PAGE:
Validating the Framingham Hypertension Risk Score. Results From the Whitehall II Study.

Hypertension. 2009 Jul 13. Kivimäki M, Batty GD, Singh-Manoux A, Ferrie JE, Tabak AG, Jokela M, Marmot MG, Davey Smith G, Shipley MJ. Department of Epidemiology and Public Health, University College London, London, United Kingdom; Institut National de la Sante' et de la Recherche Me'dicale, Paris, France; Medical Research Council Social and Public Health Sciences Unit, University of Glasgow, Glasgow, United Kingdom; Semmelweis University Faculty of Medicine, 1st Department of Medicine, Budapest, Hungary; Finnish Institute of Occupational Health and Department of Psychology, University of Helsinki, Helsinki, Finland; Medical Research Council Centre for Causal Analyses in Translational Epidemiology, Department of Social Medicine, University of Bristol, Bristol, United Kingdom.

A promising hypertension risk prediction score using data from the US Framingham Offspring Study has been developed, but this score has not been tested in other cohorts. We examined the predictive performance of the Framingham hypertension risk score in a European population, the Whitehall II Study. Participants were 6704 London-based civil servants aged 35 to 68 years, 31% women, free from prevalent hypertension, diabetes mellitus, and coronary heart disease. Standard clinical examinations of blood pressure, weight and height, current cigarette smoking, and parental history of hypertension were undertaken every 5 years for a total of 4 times. We recorded a total of 2043 incident (new-onset) cases of hypertension in three 5-year baseline follow-up data cycles. Both discrimination (C statistic: 0.80) and calibration (Hosmer-Lemeshow chi(2): 11.5) of the Framingham hypertension risk score were good. Agreement between the predicted and observed hypertension incidences was excellent across the risk score distribution. The overall predicted:observed ratio was 1.08, slightly better among individuals >50 years of age (0.99 in men and 1.02 in women) than in younger participants (1.16 in men and 1.18 in women). Reclassification with a modified score on the basis of our study population did not improve the prediction (net reclassification improvement: -0.5%; 95% CI: -2.5% to 1.5%).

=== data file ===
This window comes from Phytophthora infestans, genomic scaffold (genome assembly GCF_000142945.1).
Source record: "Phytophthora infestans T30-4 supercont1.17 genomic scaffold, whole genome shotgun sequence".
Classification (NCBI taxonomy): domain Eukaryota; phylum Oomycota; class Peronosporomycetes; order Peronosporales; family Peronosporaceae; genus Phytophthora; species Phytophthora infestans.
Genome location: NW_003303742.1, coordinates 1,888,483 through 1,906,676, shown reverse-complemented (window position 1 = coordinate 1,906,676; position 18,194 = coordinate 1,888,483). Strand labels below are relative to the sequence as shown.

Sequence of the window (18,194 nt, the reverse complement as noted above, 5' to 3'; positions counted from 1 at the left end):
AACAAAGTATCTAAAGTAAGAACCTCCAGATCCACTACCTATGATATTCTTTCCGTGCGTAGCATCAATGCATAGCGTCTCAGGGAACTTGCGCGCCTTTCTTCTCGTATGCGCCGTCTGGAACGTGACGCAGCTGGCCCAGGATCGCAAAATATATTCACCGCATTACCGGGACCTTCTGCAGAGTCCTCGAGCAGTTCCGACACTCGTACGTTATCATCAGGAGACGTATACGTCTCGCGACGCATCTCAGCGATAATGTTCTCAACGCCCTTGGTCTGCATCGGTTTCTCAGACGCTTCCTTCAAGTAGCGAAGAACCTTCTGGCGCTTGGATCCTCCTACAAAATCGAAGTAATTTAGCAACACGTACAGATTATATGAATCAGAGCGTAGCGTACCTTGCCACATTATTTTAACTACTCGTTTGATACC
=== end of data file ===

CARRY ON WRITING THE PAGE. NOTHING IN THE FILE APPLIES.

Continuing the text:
These data suggest that the Framingham hypertension risk score provides a valid tool with which to estimate near-term risk of developing hypertension.

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